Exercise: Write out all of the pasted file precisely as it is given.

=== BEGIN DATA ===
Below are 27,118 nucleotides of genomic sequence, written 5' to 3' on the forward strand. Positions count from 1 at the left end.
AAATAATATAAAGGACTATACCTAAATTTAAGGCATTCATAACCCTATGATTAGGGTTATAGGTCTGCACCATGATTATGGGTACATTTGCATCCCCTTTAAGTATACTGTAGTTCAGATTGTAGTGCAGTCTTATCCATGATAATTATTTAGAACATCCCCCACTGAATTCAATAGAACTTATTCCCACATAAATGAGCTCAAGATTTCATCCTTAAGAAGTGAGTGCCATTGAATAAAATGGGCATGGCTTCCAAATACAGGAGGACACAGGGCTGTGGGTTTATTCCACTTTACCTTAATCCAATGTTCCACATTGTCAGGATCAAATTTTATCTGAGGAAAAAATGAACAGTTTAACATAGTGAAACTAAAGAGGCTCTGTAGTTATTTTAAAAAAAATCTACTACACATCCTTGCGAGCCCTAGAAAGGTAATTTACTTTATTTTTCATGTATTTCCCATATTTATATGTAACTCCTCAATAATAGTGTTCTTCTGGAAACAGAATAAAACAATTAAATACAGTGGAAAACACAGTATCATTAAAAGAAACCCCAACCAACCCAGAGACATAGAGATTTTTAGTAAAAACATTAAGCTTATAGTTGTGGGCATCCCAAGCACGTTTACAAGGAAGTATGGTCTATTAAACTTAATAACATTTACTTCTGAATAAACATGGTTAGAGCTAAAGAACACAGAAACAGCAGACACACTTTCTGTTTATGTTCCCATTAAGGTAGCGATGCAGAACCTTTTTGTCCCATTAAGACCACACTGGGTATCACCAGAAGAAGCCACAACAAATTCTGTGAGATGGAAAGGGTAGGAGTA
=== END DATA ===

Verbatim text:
Below are 27,118 nucleotides of genomic sequence, written 5' to 3' on the forward strand. Positions count from 1 at the left end.
AAATAATATAAAGGACTATACCTAAATTTAAGGCATTCATAACCCTATGATTAGGGTTATAGGTCTGCACCATGATTATGGGTACATTTGCATCCCCTTTAAGTATACTGTAGTTCAGATTGTAGTGCAGTCTTATCCATGATAATTATTTAGAACATCCCCCACTGAATTCAATAGAACTTATTCCCACATAAATGAGCTCAAGATTTCATCCTTAAGAAGTGAGTGCCATTGAATAAAATGGGCATGGCTTCCAAATACAGGAGGACACAGGGCTGTGGGTTTATTCCACTTTACCTTAATCCAATGTTCCACATTGTCAGGATCAAATTTTATCTGAGGAAAAAATGAACAGTTTAACATAGTGAAACTAAAGAGGCTCTGTAGTTATTTTAAAAAAAATCTACTACACATCCTTGCGAGCCCTAGAAAGGTAATTTACTTTATTTTTCATGTATTTCCCATATTTATATGTAACTCCTCAATAATAGTGTTCTTCTGGAAACAGAATAAAACAATTAAATACAGTGGAAAACACAGTATCATTAAAAGAAACCCCAACCAACCCAGAGACATAGAGATTTTTAGTAAAAACATTAAGCTTATAGTTGTGGGCATCCCAAGCACGTTTACAAGGAAGTATGGTCTATTAAACTTAATAACATTTACTTCTGAATAAACATGGTTAGAGCTAAAGAACACAGAAACAGCAGACACACTTTCTGTTTATGTTCCCATTAAGGTAGCGATGCAGAACCTTTTTGTCCCATTAAGACCACACTGGGTATCACCAGAAGAAGCCACAACAAATTCTGTGAGATGGAAAGGGTAGGAGTA